Panic disorder


  • What is panic disorder?
  • Who is there?
  • What are panic attacks?
  • Can panic attacks lead to something more serious?
  • Is it possible to treat panic disorder?

  • Panic disorder

    What is panic disorder?

    Panic disorder is a real illness, having both psychic and somatic (bodily) basis.

    Although stressful situations or psychologicalconflicts and can aggravate symptoms of panic disorder, its cause still are biological disorders in the central nervous system. Susceptibility to these physiological changes can be hereditary.

    Who is there?

    Panic disorder - rathercommon disease. At any time, it can happen in a few million people. Usually the disease begins at the end of the second - early third decade of life and may develop in both men and women. However, women make up the majority (75%) patients, possibly due to some not yet fully understood by biochemical or physiological factors.

    What are panic attacks?

    Panic attacks are called sudden momentssevere anxiety. For panic attacks, especially in the beginning of the disease, typically unexpected start - without any precursors and for no apparent reason. Seizures can be accompanied by a variety of symptoms, which includes:

    • dizziness or a feeling of faintness;
    • difficulty breathing;
    • feeling of suffocation or lack of air;
    • unsteadiness or staggering gait;
    • heart palpitations (heart jumps);
    • chest pain or a feeling of "tightness" in the chest;
    • tingling or numbness in various parts of the body;
    • nausea, diarrhea;
    • feeling "strange" or "unreality" of the surrounding;
    • fear of death, fear of going crazy or losing self-control.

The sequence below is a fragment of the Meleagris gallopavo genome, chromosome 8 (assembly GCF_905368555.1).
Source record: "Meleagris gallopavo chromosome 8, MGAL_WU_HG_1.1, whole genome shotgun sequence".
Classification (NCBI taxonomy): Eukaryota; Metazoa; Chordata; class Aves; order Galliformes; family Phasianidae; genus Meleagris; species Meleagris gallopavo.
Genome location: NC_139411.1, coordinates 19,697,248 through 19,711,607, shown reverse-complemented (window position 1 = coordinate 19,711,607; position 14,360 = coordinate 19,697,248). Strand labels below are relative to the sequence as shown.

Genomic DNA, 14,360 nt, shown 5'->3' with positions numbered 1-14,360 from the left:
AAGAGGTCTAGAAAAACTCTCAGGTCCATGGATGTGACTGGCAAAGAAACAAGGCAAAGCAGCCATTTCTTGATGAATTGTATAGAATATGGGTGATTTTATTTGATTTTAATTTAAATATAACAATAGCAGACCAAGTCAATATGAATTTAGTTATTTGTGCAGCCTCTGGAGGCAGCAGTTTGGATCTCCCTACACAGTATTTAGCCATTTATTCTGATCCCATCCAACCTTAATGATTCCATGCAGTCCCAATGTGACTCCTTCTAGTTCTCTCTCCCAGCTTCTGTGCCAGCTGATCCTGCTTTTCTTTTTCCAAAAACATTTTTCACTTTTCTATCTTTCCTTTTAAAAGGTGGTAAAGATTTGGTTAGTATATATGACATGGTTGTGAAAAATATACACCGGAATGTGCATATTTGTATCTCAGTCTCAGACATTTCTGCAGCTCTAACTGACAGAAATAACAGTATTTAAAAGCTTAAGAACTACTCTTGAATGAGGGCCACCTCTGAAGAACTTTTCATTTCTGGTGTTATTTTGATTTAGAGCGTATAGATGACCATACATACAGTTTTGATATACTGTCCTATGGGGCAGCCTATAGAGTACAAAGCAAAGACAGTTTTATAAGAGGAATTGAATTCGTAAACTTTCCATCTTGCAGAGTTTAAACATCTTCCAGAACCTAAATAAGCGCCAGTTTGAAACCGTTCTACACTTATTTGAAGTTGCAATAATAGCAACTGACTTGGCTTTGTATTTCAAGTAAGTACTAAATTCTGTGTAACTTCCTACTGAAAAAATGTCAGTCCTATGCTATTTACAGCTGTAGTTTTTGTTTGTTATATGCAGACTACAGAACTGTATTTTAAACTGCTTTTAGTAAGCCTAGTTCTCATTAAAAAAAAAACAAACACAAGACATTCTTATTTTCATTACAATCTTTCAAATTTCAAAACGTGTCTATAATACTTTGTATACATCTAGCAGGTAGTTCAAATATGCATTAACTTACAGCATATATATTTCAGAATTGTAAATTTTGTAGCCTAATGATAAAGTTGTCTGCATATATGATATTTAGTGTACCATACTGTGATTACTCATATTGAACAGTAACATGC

Panic attacks usually last from one minute toone hour, and having an average of two to four times a week. In some cases, the attacks disappear for a long time, and then, for no apparent reason, return again. The severity of attacks can vary significantly even in the same person.

    Can panic attacks lead to something more serious?

    Panic attacks can hurt people andsignificantly "poison" their lives, but they are not dangerous in the sense that it can not be the cause of death. Over time, many people who experience recurring panic attacks are becoming more and more alarming, even between attacks. They may develop one or more phobias, and they may begin to fear and avoid those places and situations where they are overtaken by attacks: for example, at the confluence of people in elevators, on motorways.

    Eventually, they may start to be afraid of making plans to travel and even to go shopping. This can lead to adverse effects on social and family life, as well as to work.

    Is it possible to treat panic disorder?

    Yes. In almost all cases, panic disorder can be successfully treated, usually medications and psychotherapy. As the disease each different, it requires an individual treatment plan for each patient that the patient should be developed together with your doctor.

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